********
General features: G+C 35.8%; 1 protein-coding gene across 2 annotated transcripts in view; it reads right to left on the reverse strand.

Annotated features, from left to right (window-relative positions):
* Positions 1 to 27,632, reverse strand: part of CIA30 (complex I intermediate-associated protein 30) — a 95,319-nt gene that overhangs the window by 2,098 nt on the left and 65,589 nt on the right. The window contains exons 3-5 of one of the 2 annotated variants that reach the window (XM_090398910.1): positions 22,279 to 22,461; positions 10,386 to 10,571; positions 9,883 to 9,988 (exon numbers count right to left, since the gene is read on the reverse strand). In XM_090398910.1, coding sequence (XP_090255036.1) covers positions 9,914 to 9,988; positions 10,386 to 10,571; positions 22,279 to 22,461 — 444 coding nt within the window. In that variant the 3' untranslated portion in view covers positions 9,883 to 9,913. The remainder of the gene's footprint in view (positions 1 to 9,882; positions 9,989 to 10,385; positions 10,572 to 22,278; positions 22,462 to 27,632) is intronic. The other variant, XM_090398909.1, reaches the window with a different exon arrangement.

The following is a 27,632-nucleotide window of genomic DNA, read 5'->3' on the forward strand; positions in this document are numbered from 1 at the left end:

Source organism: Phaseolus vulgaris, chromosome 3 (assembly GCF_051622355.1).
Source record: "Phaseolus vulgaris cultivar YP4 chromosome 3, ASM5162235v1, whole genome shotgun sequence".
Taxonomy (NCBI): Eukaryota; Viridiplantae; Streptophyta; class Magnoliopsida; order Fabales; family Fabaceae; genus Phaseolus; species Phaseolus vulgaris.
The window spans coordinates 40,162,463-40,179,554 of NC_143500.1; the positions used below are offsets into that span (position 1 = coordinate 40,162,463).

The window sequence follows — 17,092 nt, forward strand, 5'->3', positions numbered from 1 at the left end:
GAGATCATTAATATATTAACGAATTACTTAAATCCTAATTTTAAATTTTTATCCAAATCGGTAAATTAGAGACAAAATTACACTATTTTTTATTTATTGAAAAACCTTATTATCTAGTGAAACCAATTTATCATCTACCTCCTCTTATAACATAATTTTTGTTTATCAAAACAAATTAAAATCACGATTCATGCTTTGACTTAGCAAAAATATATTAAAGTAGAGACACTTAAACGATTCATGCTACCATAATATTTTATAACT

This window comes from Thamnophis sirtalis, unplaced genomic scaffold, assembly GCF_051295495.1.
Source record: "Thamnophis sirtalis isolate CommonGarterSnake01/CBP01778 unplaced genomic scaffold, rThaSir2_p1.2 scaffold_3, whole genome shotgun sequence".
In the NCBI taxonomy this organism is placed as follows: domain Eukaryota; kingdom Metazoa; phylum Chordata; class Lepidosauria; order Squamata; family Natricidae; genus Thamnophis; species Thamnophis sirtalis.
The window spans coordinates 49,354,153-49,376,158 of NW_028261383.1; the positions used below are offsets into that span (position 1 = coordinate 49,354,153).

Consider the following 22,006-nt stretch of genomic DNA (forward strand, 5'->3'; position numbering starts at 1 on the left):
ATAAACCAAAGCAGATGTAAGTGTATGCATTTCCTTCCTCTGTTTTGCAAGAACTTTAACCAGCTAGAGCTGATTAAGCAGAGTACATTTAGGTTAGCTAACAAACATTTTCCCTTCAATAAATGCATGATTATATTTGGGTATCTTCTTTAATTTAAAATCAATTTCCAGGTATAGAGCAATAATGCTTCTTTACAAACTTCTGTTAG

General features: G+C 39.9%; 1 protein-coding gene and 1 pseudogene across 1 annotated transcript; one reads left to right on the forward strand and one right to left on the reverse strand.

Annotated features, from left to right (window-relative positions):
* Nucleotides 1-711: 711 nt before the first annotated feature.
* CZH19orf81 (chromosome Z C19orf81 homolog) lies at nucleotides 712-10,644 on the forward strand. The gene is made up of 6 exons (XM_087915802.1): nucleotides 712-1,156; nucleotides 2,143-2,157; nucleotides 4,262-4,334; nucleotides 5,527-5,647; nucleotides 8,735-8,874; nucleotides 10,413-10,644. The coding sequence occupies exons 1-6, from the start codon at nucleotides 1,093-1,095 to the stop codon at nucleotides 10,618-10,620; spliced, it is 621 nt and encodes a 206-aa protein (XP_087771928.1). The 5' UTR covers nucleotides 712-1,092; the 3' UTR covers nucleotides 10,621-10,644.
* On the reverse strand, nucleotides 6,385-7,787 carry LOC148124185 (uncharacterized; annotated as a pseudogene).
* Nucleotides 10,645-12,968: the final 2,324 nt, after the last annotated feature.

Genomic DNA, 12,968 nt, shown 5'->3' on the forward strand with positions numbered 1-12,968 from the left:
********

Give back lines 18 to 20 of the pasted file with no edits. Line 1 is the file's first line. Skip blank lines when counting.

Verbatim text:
Annotated features, from left to right (window-relative positions):
* Nucleotides 1-711: 711 nt before the first annotated feature.
* CZH19orf81 (chromosome Z C19orf81 homolog) lies at nucleotides 712-10,644 on the forward strand. The gene is made up of 6 exons (XM_087915802.1): nucleotides 712-1,156; nucleotides 2,143-2,157; nucleotides 4,262-4,334; nucleotides 5,527-5,647; nucleotides 8,735-8,874; nucleotides 10,413-10,644. The coding sequence occupies exons 1-6, from the start codon at nucleotides 1,093-1,095 to the stop codon at nucleotides 10,618-10,620; spliced, it is 621 nt and encodes a 206-aa protein (XP_087771928.1). The 5' UTR covers nucleotides 712-1,092; the 3' UTR covers nucleotides 10,621-10,644.